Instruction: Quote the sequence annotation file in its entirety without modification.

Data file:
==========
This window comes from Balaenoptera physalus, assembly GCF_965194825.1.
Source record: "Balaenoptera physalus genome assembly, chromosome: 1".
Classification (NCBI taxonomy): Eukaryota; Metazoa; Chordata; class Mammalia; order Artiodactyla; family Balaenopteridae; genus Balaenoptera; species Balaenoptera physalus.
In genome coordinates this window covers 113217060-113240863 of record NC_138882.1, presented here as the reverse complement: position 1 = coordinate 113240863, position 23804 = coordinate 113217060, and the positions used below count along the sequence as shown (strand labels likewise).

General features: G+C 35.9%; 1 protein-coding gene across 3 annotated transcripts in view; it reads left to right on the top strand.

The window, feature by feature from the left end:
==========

This window comes from Balaenoptera physalus, assembly GCF_965194825.1.
Source record: "Balaenoptera physalus genome assembly, chromosome: 1".
Classification (NCBI taxonomy): Eukaryota; Metazoa; Chordata; class Mammalia; order Artiodactyla; family Balaenopteridae; genus Balaenoptera; species Balaenoptera physalus.
In genome coordinates this window covers 113217060-113240863 of record NC_138882.1, presented here as the reverse complement: position 1 = coordinate 113240863, position 23804 = coordinate 113217060, and the positions used below count along the sequence as shown (strand labels likewise).

General features: G+C 35.9%; 1 protein-coding gene across 3 annotated transcripts in view; it reads left to right on the top strand.

The window, feature by feature from the left end: